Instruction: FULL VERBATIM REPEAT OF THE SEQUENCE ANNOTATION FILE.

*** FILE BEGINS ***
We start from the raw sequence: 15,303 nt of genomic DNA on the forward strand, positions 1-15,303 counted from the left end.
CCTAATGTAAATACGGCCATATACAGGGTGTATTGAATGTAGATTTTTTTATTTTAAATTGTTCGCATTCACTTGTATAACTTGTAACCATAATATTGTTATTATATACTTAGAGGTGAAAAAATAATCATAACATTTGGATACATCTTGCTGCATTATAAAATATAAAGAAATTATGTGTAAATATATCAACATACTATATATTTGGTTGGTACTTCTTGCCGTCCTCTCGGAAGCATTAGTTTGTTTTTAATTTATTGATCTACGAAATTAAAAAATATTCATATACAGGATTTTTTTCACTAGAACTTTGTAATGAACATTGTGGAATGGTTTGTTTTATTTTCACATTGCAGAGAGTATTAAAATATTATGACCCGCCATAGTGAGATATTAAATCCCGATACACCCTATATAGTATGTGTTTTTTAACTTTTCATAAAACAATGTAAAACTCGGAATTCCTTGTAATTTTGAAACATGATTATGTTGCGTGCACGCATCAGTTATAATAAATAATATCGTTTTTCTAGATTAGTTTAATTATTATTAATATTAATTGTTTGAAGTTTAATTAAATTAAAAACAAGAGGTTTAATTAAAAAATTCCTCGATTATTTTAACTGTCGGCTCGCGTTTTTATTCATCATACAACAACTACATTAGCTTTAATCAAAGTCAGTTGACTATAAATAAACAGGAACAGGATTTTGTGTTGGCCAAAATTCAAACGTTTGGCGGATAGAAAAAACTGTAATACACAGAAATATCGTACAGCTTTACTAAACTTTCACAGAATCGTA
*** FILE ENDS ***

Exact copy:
We start from the raw sequence: 15,303 nt of genomic DNA on the forward strand, positions 1-15,303 counted from the left end.
CCTAATGTAAATACGGCCATATACAGGGTGTATTGAATGTAGATTTTTTTATTTTAAATTGTTCGCATTCACTTGTATAACTTGTAACCATAATATTGTTATTATATACTTAGAGGTGAAAAAATAATCATAACATTTGGATACATCTTGCTGCATTATAAAATATAAAGAAATTATGTGTAAATATATCAACATACTATATATTTGGTTGGTACTTCTTGCCGTCCTCTCGGAAGCATTAGTTTGTTTTTAATTTATTGATCTACGAAATTAAAAAATATTCATATACAGGATTTTTTTCACTAGAACTTTGTAATGAACATTGTGGAATGGTTTGTTTTATTTTCACATTGCAGAGAGTATTAAAATATTATGACCCGCCATAGTGAGATATTAAATCCCGATACACCCTATATAGTATGTGTTTTTTAACTTTTCATAAAACAATGTAAAACTCGGAATTCCTTGTAATTTTGAAACATGATTATGTTGCGTGCACGCATCAGTTATAATAAATAATATCGTTTTTCTAGATTAGTTTAATTATTATTAATATTAATTGTTTGAAGTTTAATTAAATTAAAAACAAGAGGTTTAATTAAAAAATTCCTCGATTATTTTAACTGTCGGCTCGCGTTTTTATTCATCATACAACAACTACATTAGCTTTAATCAAAGTCAGTTGACTATAAATAAACAGGAACAGGATTTTGTGTTGGCCAAAATTCAAACGTTTGGCGGATAGAAAAAACTGTAATACACAGAAATATCGTACAGCTTTACTAAACTTTCACAGAATCGTA